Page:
Angola's new President João Lourenço has shown some willingness to engage in more inclusive politics.
Lake Malawi is considered a biodiversity treasure because almost all its species occurs nowhere else on the planet.
Liberian President George Weah believes the current citizenship regulations in the country are unnecessarily "racist" and restrictive.
It's all too common for local scholars to be sidelined in what are supposed to be genuine research partnerships.
Non-Timber Forest Products don't often feature in discussions about poverty reduction and alleviation.
Access to HIV testing is an important factor in reaching UN goals that 90% of people with HIV must know their status by 2020.
It's one thing to come up with food security plans. But implementing them is tough.
Planning for rivers is one thing, but implementation is another as urbanisation and population growth increases.
In reality, cybersecurity attacks are like a disease affecting people globally.
Without contextual knowledge, education and adaptation, foreign or imposed practices or resources cause new sets of problems.
Without change, the trajectory of growth and development in the world will remain consistent with that of the past 80 years.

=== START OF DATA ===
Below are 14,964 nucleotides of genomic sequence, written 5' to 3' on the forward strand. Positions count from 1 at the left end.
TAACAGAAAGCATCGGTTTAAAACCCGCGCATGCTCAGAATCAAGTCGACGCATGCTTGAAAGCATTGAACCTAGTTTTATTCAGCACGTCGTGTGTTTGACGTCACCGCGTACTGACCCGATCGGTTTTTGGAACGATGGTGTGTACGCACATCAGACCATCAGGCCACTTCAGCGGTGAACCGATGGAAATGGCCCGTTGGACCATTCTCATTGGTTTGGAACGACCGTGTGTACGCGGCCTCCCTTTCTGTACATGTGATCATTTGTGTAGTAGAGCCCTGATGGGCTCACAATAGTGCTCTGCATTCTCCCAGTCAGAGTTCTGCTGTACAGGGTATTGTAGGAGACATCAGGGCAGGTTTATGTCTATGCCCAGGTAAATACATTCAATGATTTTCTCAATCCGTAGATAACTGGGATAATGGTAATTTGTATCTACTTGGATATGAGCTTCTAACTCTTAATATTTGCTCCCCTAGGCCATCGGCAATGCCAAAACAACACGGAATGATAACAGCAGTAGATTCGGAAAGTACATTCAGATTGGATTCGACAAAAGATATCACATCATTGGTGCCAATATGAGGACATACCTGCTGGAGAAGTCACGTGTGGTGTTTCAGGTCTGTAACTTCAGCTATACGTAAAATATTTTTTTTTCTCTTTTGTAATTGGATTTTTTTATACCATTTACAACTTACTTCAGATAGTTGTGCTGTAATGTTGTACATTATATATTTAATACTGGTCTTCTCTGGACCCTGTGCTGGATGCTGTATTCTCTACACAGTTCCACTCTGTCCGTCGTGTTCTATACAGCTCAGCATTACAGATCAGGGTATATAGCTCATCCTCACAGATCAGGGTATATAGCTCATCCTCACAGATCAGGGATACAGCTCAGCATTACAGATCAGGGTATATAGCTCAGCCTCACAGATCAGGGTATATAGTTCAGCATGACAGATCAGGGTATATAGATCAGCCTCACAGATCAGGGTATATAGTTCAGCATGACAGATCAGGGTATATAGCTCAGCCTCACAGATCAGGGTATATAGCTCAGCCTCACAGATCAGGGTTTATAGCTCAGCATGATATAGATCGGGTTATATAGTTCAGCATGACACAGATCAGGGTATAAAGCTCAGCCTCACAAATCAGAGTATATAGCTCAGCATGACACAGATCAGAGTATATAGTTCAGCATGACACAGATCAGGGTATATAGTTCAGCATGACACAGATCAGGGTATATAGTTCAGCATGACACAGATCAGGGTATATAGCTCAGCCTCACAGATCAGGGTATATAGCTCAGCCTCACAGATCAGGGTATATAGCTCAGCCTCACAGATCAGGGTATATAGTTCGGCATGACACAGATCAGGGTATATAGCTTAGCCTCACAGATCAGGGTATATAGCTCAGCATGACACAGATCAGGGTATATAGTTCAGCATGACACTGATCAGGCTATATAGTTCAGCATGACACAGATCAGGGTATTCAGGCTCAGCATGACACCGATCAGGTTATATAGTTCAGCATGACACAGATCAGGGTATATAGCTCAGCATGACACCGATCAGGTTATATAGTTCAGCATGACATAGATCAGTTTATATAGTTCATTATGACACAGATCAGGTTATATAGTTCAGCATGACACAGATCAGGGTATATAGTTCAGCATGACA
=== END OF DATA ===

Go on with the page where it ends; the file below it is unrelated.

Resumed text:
High-tech drones and low-tech 'bucket and spade' are helping Malawians fight malaria.
Children with disabilities face several challenges and need to be heard to make school infrastructure friendlier for them.
Africa has a real challenge when it comes to using academic research and evidence to design policies.
On World No Tobacco Day, the focus is usually on the health risks of cigarettes. But what about the way Big Tobacco exploits impoverished farmers in Malawi?
There are several projects and initiatives that offer hope amid all the bad news about African science.
We found that even when women own land, their husbands are still perceived as household heads.
The protest song "Stimela" remains as much a song about present and future aspirations, as it is of the past.
Not all African leaders are willing to be swept by the democratic reforms of the early 2000s.
Governments in Africa have done little to institute policies that improve awareness and protect people who have epilepsy.